Our 15 May sale commences with the impressive Colin and Joan Deacon library of Travel and Exploration, with highlights including a rare coloured copy of John White's First Fleet narrative, Journal of a Voyage to New South Wales (1790), and handsome copies of important works such as Mackenzie's pioneering Voyages from Montreal ... to the Frozen and Pacific Oceans (1801) and Stedman's Expedition against the Revolted Negroes of Surinam (1796), the latter considered 'one of of the most detailed descriptions ever written of an 18th-century slave plantation society' (ODNB).
The Deacon library is supplemented by a number of outstanding Travel lots from other collections, notably a fine Colonial School watercolour of Bridgetown, Barbados (c.1830-50), a pair of rare colour lithographs after Samuel Gurney Cresswell depicting the fate of the 1850 McClure Arctic Expedition (c.1854), and an Abyssinian shield with provenance to Lord Napier of Magdala (c.1868). We are also pleased to offer for sale a fine collection of antique cattle and livestock prints, the working library of Dr Graham Alexander Webster OBE (1913-2001), one of the pre-eminent Romano-British archaeologists of his generation, and the cookery library of Birmingham grocer Tony Haynes (1944-2018), which includes a copy of Lady Judith Montefiore's Jewish Manual (1846), the first kosher cook-book in the English language.
A variety of rare and important works will also be found across our Antiquarian, British Topography, Antique Maps and Prints, and Natural History sections, including an extremely uncommon cordiform world map by Oronce Finé (1540), a copy of Henry Care's English Liberties (1682) - a work which was to prove of great consequence in the American colonies - and a superior example of a royal binding commissioned by King Charles II (lot 392).
This sale includes a collection of 200 British Campaign and Long Service medals from Waterloo to the present day including Distinguished Service Medals, Military Medals and other gallantry awards for WWI, together with a collection of awards to the Royal Flying Corps including an OBE, DFC (1st Type) group of 6 to Wing Commander Oliver Chance Cassels, 12 Squadron Royal Flying Corps and Royal Air Force. Cassels received his Distinguished Flying Cross for service over France, his citations reads 'On 21st August this officer carried out a most successful artillery patrol lasting 3 ½ hours. He observed thirteen active hostile batteries, three of which were silenced. As an artillery pilot his work has been quite exceptional, and while engaged on this service he never hesitates to engage enemy aeroplanes as opportunity occurs' (London Gazette - 3 December 1918).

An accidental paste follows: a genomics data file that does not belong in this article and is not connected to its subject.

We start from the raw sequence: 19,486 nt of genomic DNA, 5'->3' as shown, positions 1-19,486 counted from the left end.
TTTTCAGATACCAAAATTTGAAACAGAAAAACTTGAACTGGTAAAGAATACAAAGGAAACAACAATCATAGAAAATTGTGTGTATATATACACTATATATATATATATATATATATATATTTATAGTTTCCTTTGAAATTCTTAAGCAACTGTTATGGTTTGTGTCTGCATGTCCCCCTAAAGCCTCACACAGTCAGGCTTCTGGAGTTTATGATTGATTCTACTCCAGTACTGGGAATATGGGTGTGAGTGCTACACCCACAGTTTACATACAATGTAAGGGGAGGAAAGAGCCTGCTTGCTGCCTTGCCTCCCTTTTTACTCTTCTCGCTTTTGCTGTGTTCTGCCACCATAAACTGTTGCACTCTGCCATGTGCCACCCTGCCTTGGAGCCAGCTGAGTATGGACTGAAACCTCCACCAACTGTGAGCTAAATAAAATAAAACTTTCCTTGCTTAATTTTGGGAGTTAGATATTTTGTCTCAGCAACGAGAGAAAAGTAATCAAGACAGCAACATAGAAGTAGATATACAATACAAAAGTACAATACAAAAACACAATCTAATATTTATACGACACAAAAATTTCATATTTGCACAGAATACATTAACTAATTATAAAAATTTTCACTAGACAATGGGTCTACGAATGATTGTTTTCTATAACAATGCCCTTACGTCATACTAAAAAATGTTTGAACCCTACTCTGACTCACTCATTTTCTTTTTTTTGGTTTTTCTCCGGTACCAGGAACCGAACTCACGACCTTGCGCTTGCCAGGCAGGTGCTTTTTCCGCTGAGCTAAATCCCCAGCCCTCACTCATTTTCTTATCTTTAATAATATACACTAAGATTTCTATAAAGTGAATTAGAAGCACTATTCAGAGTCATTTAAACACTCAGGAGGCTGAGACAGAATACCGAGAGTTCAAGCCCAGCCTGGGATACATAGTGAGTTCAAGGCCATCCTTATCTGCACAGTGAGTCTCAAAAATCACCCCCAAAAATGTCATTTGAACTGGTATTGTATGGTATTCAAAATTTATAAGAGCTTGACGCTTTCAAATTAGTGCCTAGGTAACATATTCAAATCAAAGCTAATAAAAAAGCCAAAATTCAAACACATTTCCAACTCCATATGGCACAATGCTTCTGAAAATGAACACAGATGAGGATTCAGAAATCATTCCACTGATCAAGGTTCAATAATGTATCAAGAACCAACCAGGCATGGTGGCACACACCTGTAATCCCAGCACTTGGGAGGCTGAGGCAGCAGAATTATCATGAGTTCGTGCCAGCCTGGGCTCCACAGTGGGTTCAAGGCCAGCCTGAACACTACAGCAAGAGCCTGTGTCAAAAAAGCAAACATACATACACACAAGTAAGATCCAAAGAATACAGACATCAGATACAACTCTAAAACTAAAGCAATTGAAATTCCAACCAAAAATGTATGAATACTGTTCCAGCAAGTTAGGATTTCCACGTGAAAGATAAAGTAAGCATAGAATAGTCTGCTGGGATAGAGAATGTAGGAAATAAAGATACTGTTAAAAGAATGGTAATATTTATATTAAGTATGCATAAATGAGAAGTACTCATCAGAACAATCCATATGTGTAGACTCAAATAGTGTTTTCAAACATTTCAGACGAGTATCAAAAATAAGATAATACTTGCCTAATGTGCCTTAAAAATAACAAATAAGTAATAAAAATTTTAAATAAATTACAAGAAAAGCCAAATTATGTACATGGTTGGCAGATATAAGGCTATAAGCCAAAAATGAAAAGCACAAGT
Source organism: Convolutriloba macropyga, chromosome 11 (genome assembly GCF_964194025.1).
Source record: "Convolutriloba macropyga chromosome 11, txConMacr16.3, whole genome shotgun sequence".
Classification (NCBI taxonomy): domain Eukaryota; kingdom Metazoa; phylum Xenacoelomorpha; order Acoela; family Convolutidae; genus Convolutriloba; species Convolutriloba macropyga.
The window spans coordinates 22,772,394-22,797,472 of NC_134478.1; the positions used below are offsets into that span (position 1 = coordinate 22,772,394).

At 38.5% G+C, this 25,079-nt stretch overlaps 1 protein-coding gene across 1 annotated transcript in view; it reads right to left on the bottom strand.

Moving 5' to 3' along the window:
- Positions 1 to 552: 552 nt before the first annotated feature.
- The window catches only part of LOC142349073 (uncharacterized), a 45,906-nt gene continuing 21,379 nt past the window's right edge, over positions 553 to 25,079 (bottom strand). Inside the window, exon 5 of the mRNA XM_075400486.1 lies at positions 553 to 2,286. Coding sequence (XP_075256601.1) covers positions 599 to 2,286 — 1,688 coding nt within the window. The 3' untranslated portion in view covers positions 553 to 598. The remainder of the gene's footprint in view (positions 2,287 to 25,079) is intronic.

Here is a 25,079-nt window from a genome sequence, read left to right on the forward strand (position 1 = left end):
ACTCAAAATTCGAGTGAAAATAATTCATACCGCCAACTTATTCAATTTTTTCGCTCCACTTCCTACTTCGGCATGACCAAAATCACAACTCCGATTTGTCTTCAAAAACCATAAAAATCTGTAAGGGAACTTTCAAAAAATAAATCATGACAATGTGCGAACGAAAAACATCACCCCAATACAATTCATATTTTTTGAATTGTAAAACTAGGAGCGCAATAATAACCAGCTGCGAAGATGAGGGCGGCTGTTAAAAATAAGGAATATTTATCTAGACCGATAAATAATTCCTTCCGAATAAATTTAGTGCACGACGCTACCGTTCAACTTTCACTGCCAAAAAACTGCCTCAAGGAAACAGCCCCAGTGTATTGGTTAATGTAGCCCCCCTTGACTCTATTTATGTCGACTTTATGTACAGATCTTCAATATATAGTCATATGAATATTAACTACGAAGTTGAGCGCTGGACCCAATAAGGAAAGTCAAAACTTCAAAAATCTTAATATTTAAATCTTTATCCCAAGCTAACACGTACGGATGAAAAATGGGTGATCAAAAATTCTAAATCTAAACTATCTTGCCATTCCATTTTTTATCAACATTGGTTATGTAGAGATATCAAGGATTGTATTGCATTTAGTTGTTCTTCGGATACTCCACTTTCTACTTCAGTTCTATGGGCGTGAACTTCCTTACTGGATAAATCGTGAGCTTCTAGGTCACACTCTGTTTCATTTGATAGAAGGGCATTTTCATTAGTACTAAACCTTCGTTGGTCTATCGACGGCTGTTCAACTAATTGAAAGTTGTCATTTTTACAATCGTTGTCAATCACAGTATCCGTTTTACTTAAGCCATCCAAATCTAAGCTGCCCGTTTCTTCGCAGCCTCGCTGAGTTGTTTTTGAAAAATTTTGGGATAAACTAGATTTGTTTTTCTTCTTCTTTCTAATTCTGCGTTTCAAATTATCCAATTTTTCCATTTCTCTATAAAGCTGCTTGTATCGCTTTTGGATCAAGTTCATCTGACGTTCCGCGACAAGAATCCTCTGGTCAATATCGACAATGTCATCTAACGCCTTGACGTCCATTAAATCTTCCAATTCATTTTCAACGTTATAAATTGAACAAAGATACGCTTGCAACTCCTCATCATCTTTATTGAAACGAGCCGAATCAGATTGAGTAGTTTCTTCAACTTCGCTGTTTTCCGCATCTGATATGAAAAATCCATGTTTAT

Other pilots include a WWI group of 3 to Captain Allan Higson Smith, MC, Lincolnshire Regiment Later 21st Squadron, Royal Flying Corps. Smith received his Military Cross 'for most gallant and skilful work in connection with artillery. In one instance flying at 1,000 feet under heavy fire his information led to the destruction of two enemy batteries. On another occasion he flew under heavy clouds for two hours at 600 feet, sending down information. His machine was repeatedly hit. He has set a fine example' (London Gazette - 25 August 1916). Smith flew almost daily for ten months over the Somme and was tragically killed in action whilst serving with 21 Squadron on 21 August 1917.
IX Light Dragoons. A fine George III 1798 pattern Tarelton Helmet of the 9th Light Dragoons c.1815, the leather skull with velvet turban and bearskin crest, white metal mounts embossed 'IX Light Dragoons', the right hand side of the helmet with a crowned plant representing Scotland, England and Ireland with the motto 'Dieu Mon Droit' beneath leading to three chains, with a red and white plume and original cloth lining, approx. 33cm long, in remarkable condition for its age. This pattern of helmet was named after Lieutenant-Colonel Sir Banastre Tarleton (1754-1833). Tarleton commanded the British Legion during the American War of Independance (1775-1783) and the helmet is famously recorded in Joshua Reynolds painting of Sir Banastre Tarleton which is in the National Gallery, London. The 9th Light Dragoons served at throughout the Peninsula War and at the Battle of Waterloo.
For further information please contact Henry Meadows
+44 (0)1285 860006
The remarkable Ladwell library was assembled by two dedicated ornithologists and bibliophiles from southern England, who started collecting in the 1970s and finished in 2018 with their acquisition of volume 137 in the New Naturalist series.
What began as an agreeable diversion on bird-watching holidays soon developed into a serious interest; a significant collection began to take shape, covering the avifauna of every continent and ranging from major works of 19th-century natural history to indispensable modern reference books, with an emphasis on copies in exceptional condition and fine bindings, often enhanced by an illustrious provenance.
The first instalment of 75 lots was sold in these rooms on 6 March 2019, with highlights including fine copies of H. E. Dresser’s Birds of Europe (£7,000) and his monographs on the Meropidae (£8,000) and Coraciidae (£3,600), Henry Seebohm’s account of the family Turdidae (£7,500), and Henry, Duke of Gloucester’s copy of White’s Selborne in red morocco gilt by Ramage (£2,200).
The second instalment, to be sold on 19 June, will contain further illustrated monographs including G. E. Shelley’s account of the Nectariniidae (estimate £2,000-3000), Sclater’s work on the jacamars and puff-birds (£1,000-1,500), and the extra-limited issue of H. Kirke Swann’s Synopsis of the Accipitres, one of 12 copies only (£2,000-3,000), together with a variety of important ornithological treatises not in English dating back to the 18th century, fine copies of Victorian county faunas, and more. A third instalment will be sold on 11 September.